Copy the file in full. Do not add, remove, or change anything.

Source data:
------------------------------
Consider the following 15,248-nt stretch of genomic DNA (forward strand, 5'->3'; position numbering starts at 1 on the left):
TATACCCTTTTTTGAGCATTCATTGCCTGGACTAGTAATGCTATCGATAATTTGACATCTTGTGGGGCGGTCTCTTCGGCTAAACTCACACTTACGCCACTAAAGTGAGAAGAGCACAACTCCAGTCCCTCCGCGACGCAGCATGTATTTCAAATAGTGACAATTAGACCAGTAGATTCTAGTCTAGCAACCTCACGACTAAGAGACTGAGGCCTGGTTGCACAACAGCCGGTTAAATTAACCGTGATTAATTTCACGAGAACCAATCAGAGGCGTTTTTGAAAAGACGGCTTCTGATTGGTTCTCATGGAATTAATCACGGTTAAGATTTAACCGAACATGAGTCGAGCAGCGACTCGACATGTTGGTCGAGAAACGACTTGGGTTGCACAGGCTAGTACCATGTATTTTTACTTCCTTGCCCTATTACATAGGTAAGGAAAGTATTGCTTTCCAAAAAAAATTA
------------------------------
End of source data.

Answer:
Consider the following 15,248-nt stretch of genomic DNA (forward strand, 5'->3'; position numbering starts at 1 on the left):
TATACCCTTTTTTGAGCATTCATTGCCTGGACTAGTAATGCTATCGATAATTTGACATCTTGTGGGGCGGTCTCTTCGGCTAAACTCACACTTACGCCACTAAAGTGAGAAGAGCACAACTCCAGTCCCTCCGCGACGCAGCATGTATTTCAAATAGTGACAATTAGACCAGTAGATTCTAGTCTAGCAACCTCACGACTAAGAGACTGAGGCCTGGTTGCACAACAGCCGGTTAAATTAACCGTGATTAATTTCACGAGAACCAATCAGAGGCGTTTTTGAAAAGACGGCTTCTGATTGGTTCTCATGGAATTAATCACGGTTAAGATTTAACCGAACATGAGTCGAGCAGCGACTCGACATGTTGGTCGAGAAACGACTTGGGTTGCACAGGCTAGTACCATGTATTTTTACTTCCTTGCCCTATTACATAGGTAAGGAAAGTATTGCTTTCCAAAAAAAATTA